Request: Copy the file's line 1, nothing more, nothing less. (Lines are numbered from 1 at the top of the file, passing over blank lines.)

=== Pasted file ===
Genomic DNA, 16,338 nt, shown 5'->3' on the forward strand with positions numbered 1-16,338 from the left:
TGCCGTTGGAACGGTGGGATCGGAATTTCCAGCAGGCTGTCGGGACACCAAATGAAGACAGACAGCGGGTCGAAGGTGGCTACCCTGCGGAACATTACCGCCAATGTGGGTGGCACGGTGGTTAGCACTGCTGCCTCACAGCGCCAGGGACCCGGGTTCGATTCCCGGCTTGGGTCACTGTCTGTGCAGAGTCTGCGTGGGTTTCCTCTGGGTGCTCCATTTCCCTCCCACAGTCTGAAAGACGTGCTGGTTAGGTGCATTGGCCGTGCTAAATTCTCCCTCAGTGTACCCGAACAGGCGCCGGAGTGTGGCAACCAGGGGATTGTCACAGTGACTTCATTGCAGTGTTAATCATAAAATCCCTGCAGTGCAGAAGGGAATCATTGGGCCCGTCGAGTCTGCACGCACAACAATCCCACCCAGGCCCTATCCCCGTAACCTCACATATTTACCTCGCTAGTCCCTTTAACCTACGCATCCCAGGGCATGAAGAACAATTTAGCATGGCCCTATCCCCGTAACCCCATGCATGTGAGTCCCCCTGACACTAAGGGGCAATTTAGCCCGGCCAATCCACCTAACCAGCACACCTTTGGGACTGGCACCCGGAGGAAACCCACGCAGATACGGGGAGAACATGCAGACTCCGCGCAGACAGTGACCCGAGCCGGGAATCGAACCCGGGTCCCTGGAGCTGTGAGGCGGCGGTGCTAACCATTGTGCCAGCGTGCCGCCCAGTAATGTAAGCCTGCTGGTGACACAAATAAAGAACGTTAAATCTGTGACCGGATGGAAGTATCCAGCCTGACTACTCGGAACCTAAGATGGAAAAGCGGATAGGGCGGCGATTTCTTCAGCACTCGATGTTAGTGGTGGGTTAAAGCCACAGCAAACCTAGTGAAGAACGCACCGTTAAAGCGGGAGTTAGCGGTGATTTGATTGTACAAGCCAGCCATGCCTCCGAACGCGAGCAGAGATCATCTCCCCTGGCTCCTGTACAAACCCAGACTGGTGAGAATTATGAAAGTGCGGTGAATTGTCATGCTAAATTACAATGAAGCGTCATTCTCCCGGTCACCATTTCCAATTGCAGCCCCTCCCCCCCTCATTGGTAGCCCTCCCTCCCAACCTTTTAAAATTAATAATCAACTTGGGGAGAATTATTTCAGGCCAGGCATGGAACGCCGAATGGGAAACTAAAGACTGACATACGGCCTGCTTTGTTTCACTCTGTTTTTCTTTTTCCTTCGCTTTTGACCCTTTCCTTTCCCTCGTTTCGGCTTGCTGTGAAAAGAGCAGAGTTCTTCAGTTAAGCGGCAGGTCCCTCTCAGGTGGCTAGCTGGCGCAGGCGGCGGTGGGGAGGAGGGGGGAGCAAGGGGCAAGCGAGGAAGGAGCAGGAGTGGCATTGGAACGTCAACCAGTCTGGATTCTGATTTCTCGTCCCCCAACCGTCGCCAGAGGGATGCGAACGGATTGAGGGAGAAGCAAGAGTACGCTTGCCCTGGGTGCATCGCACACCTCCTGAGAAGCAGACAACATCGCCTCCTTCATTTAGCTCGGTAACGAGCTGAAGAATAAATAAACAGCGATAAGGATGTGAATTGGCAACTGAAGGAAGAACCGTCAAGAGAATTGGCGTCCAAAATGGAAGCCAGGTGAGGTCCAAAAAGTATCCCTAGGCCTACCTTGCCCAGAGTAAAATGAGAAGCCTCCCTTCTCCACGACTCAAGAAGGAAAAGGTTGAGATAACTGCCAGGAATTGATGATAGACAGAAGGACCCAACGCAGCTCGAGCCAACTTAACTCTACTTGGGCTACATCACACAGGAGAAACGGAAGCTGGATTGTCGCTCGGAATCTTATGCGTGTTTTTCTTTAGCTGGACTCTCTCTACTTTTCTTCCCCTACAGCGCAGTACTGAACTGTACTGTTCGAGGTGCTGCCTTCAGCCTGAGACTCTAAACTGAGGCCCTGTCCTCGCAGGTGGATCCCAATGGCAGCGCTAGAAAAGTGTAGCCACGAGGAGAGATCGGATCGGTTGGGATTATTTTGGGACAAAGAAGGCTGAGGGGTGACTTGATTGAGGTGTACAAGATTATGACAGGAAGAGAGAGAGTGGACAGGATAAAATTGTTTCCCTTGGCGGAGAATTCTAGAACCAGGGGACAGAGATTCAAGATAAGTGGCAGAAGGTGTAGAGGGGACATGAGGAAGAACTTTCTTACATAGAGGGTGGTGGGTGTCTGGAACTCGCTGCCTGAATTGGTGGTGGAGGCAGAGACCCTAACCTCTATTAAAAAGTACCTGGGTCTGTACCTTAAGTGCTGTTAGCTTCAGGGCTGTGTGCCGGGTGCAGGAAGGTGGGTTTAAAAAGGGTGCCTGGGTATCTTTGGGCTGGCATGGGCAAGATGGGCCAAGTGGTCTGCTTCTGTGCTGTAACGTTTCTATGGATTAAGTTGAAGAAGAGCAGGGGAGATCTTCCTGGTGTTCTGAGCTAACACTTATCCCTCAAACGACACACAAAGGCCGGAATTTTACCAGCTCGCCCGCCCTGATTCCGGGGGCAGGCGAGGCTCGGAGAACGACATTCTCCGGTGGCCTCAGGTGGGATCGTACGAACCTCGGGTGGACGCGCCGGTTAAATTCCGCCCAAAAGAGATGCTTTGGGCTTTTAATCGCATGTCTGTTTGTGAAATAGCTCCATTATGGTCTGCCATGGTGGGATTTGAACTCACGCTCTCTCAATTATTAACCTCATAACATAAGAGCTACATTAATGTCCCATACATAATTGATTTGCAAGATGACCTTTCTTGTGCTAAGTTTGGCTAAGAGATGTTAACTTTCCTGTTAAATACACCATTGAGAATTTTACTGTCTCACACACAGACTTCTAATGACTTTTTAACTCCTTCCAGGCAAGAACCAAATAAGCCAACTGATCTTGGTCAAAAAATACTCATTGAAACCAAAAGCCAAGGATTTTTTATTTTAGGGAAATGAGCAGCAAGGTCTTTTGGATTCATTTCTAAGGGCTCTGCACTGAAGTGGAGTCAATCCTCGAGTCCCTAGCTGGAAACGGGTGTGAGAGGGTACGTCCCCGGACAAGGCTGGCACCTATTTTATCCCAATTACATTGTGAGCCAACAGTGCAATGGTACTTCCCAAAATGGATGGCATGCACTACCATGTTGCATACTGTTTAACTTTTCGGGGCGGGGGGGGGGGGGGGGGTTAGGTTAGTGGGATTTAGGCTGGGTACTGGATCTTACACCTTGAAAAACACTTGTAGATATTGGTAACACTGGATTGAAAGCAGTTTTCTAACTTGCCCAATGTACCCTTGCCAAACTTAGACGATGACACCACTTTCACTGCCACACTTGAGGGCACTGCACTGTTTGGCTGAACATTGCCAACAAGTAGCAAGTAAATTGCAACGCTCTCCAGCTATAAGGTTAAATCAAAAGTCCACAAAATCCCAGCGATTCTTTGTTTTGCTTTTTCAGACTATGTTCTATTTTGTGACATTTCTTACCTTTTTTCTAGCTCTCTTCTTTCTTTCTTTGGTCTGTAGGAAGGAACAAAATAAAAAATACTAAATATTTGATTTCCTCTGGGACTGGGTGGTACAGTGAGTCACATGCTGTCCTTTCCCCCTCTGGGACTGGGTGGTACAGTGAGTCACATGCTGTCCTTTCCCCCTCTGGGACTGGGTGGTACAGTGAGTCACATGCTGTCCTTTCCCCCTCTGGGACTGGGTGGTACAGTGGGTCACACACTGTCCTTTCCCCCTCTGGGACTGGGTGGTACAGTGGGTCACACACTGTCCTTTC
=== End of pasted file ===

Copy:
Genomic DNA, 16,338 nt, shown 5'->3' on the forward strand with positions numbered 1-16,338 from the left: